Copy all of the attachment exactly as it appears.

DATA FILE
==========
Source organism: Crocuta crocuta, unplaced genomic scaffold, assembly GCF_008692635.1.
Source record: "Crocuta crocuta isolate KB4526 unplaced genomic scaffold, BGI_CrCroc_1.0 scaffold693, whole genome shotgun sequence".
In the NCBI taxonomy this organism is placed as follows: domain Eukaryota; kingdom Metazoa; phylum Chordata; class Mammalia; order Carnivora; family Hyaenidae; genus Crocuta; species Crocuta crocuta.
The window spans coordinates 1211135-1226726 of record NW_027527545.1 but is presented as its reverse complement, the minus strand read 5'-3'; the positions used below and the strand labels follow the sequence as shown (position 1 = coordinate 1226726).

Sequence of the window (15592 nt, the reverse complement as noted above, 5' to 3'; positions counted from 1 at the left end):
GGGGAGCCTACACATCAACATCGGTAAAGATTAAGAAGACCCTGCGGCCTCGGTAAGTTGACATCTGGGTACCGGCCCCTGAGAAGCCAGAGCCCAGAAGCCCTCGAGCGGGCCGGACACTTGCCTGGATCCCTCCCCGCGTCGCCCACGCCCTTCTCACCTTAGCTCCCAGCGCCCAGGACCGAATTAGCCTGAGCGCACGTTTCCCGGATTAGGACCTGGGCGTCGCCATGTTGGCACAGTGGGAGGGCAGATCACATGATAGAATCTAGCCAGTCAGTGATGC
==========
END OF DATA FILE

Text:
Source organism: Crocuta crocuta, unplaced genomic scaffold, assembly GCF_008692635.1.
Source record: "Crocuta crocuta isolate KB4526 unplaced genomic scaffold, BGI_CrCroc_1.0 scaffold693, whole genome shotgun sequence".
In the NCBI taxonomy this organism is placed as follows: domain Eukaryota; kingdom Metazoa; phylum Chordata; class Mammalia; order Carnivora; family Hyaenidae; genus Crocuta; species Crocuta crocuta.
The window spans coordinates 1211135-1226726 of record NW_027527545.1 but is presented as its reverse complement, the minus strand read 5'-3'; the positions used below and the strand labels follow the sequence as shown (position 1 = coordinate 1226726).

Sequence of the window (15592 nt, the reverse complement as noted above, 5' to 3'; positions counted from 1 at the left end):
GGGGAGCCTACACATCAACATCGGTAAAGATTAAGAAGACCCTGCGGCCTCGGTAAGTTGACATCTGGGTACCGGCCCCTGAGAAGCCAGAGCCCAGAAGCCCTCGAGCGGGCCGGACACTTGCCTGGATCCCTCCCCGCGTCGCCCACGCCCTTCTCACCTTAGCTCCCAGCGCCCAGGACCGAATTAGCCTGAGCGCACGTTTCCCGGATTAGGACCTGGGCGTCGCCATGTTGGCACAGTGGGAGGGCAGATCACATGATAGAATCTAGCCAGTCAGTGATGC